Today’s Image of the Day from NASA Earth Observatory features northern Finland as the region emerges from an exceptionally harsh and snowy winter.
More snow fell in Lapland, the northernmost region of Finland, than the area has received in at least 60 years.
The snow arrived in October and persisted alongside freezing temperatures for months.
According to NASA, some towns in northern Finland recorded almost triple their average snow cover in January.
The snow began to melt when warm temperatures arrived in May, causing widespread flooding across nearby homes and farms.
The image was captured on May 25 by the Operational Land Imager (OLI) on Landsat 8.
Finland is a parliamentary republic consisting of 19 regions and 310 municipalities. The archipelago of the Åland Islands located southwest of the mainland is the only autonomous region of Finland. The climate in Finland varies due to the country’s relatively vast latitudinal differences; southern Finland is classified as having a humid continental climate with the rest of the country being characterised by a boreal climate. Finland can be considered to have a mainly boreal forest biome. More than 180,000 Finnish lakes have been recorded, which is why Finland is internationally called “the land of a thousand lakes”.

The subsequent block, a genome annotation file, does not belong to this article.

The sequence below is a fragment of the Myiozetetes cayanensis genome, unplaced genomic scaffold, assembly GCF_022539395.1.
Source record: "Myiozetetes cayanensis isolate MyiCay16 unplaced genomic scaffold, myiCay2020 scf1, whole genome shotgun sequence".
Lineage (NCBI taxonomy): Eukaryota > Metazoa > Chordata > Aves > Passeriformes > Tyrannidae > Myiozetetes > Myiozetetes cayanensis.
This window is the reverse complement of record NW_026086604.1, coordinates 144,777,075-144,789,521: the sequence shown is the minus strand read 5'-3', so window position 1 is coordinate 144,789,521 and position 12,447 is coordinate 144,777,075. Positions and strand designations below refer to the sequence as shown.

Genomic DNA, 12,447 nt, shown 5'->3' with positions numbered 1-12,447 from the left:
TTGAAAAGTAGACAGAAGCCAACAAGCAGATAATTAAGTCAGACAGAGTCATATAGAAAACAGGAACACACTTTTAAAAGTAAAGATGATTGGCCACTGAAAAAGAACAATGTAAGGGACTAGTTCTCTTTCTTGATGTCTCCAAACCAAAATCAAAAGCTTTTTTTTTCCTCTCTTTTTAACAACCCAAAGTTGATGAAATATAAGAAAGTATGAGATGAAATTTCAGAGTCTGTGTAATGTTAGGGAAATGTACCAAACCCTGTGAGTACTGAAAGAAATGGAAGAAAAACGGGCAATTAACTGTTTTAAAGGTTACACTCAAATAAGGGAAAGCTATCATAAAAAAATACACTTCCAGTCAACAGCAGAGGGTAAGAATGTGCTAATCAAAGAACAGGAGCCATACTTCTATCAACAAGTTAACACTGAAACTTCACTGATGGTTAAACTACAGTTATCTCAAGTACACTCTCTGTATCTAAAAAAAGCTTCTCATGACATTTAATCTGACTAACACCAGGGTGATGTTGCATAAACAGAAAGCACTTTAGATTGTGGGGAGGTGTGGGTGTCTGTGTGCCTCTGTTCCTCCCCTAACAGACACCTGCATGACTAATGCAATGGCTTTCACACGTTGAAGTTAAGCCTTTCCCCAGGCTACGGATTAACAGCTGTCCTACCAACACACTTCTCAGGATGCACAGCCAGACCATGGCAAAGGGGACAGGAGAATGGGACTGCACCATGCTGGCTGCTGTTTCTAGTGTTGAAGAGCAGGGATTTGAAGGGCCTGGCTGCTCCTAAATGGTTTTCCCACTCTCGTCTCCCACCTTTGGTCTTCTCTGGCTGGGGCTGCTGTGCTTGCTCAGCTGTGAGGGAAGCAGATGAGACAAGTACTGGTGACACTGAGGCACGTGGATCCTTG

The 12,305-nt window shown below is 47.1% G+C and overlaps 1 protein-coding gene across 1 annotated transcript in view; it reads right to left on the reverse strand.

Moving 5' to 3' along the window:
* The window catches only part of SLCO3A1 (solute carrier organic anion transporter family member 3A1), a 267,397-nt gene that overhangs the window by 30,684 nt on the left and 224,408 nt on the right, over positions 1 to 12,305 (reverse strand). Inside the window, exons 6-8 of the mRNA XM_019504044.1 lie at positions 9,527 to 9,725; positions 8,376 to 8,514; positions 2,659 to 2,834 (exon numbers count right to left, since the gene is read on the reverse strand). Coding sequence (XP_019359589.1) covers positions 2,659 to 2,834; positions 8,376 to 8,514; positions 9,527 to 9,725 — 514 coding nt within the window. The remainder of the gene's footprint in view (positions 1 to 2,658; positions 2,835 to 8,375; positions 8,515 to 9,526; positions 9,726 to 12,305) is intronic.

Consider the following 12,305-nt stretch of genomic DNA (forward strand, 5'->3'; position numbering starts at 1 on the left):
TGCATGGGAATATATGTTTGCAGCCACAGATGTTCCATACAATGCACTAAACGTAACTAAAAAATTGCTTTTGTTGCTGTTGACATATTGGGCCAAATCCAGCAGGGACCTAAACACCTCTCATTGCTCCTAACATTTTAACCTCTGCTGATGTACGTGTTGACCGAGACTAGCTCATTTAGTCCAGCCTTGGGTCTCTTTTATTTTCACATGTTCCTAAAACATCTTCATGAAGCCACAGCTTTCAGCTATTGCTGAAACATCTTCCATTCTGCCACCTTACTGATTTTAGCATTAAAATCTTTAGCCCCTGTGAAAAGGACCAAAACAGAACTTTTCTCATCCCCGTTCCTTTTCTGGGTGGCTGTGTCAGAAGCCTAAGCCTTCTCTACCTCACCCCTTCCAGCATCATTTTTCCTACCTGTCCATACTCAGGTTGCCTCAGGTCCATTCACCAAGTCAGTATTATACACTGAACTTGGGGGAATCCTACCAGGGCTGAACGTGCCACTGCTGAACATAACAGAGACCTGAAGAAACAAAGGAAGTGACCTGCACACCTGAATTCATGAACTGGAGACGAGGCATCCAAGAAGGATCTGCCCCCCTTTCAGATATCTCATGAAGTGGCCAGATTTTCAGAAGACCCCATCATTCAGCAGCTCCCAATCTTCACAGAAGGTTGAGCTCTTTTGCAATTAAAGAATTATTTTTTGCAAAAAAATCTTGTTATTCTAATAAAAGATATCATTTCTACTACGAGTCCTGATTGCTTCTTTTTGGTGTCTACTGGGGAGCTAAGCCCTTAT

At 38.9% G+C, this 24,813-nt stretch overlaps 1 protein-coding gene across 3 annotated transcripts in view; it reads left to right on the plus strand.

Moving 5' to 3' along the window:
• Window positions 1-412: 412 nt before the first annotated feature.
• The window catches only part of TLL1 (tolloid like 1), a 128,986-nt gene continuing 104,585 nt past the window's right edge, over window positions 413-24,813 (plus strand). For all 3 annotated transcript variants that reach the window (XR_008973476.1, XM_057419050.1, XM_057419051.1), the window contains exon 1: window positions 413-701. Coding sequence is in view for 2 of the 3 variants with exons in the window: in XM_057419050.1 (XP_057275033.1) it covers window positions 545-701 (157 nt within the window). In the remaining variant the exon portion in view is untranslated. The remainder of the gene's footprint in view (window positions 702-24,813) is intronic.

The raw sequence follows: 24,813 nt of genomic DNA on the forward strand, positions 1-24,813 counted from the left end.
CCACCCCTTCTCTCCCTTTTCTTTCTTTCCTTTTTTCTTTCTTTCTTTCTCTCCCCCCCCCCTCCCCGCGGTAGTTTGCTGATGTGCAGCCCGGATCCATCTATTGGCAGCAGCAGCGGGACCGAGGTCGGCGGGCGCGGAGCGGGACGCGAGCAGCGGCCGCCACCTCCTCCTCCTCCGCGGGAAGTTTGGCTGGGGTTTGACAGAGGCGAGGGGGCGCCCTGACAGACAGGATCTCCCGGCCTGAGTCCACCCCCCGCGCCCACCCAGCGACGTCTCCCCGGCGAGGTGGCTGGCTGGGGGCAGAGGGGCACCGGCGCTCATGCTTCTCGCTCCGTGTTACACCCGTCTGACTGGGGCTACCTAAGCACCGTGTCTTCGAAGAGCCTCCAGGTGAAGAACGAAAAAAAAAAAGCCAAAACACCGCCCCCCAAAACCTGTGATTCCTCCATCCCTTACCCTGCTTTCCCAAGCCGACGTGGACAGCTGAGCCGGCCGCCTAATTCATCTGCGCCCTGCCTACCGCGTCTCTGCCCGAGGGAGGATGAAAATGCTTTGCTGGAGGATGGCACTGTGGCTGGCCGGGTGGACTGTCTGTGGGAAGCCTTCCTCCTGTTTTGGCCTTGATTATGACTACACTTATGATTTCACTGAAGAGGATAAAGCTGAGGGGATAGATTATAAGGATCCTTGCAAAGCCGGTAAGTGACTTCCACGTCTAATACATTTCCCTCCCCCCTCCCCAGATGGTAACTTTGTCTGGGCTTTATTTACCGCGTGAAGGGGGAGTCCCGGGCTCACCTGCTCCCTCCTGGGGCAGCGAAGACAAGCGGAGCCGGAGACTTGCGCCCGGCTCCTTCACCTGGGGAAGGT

The majority of the population lives in central and southern Finland with over 1.5 million people living in the Greater Helsinki metropolitan area, which produces a third of the country’s GDP. The main language is Finnish,a Finnic language of the Uralic language family, which is unrelated to the Scandinavian languages. Swedish is the second official language of Finland, and is mainly spoken in certain coastal areas of the country and on Åland.
By Chrissy Sexton, Earth.com Staff Writer
Image Credit: NASA Earth Observatory/Joshua Stevens